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Curse of Precious Stones

Conflict and Fanaticism
Charms used to cast Spell of Magic
Consigning Parents to Homes for the Aged

our dialogue By Adil Salahi

Q: Is it true that diamonds and other precious stones should be bought only for personal use and this be determined on the basis of knowing one’s exact date of birth. Some people suggest that if this is not taken into consideration, these precious stones may have a curse and bring bad luck to the user?

A: May I ask: What happens to a person who does not know her exact birth date, or indeed the year in which she was born? You may recall that until recently, the majority of people in large areas of the world did not have any official records of births and deaths. Before the turn of this century, such registration was not legally required in many Muslim countries. Tribal areas in Africa and Asia may have kept certain records, but these were hardly on the basis of days, dates, months and years. Women have always worn ornaments and have used precious stones for this purpose. If what you say is true, bad luck would have hit so many millions of people and that was sure to disrupt human life, as a whole. The fact is that there is no truth whatsoever in this superstition.
However, your question gives me the opportunity to state clearly that the time of birth has no significance whatsoever. I realize that people attach some importance to the time of birth. Astrologers tell us that if they know the exact time of someone’s birth, they can set up his or her horoscope and they can tell that person a great deal about his or her personality and future. They claim that by knowing the exact time of birth, they can calculate which star was rising and which was descending, and these movements indicate certain things for human beings. Besides, newspapers and magazines in most countries have a horoscope column which tell people, who are born between certain dates, what to expect in the period immediately after the publication of that issue of the paper or magazine. Although most people read these for fun, some of them take it seriously.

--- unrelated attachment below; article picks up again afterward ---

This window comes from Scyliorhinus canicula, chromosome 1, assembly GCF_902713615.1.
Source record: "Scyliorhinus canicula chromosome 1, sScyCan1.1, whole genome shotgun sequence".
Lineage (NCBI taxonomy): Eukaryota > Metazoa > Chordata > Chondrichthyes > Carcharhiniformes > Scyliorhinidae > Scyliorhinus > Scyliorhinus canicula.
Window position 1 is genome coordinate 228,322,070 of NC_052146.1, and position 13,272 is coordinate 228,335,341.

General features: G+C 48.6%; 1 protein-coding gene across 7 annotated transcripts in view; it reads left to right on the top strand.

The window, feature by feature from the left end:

From the Islamic point of view, we accept nothing of these claims. Indeed, the Prophet (Pbuh) warns us against consulting any fortune teller, regardless of the method he or she uses to tell us our fortunes. To believe that someone may know the future is tantamount to disbelief in Allah, because it suggests that these people know something which in fact is known only to Allah Himself.
May I also say that the idea of something having a curse is totally alien to Islamic thinking. Islam accepts nothing of the sort. Diamonds and precious stones do not have a will of their own. Nor indeed have they any power to cause any good or harm. They are lifeless objects. Therefore, they cannot bring us any good or bad luck. Anyone who suggests something of the sort, needs to have his mind examined.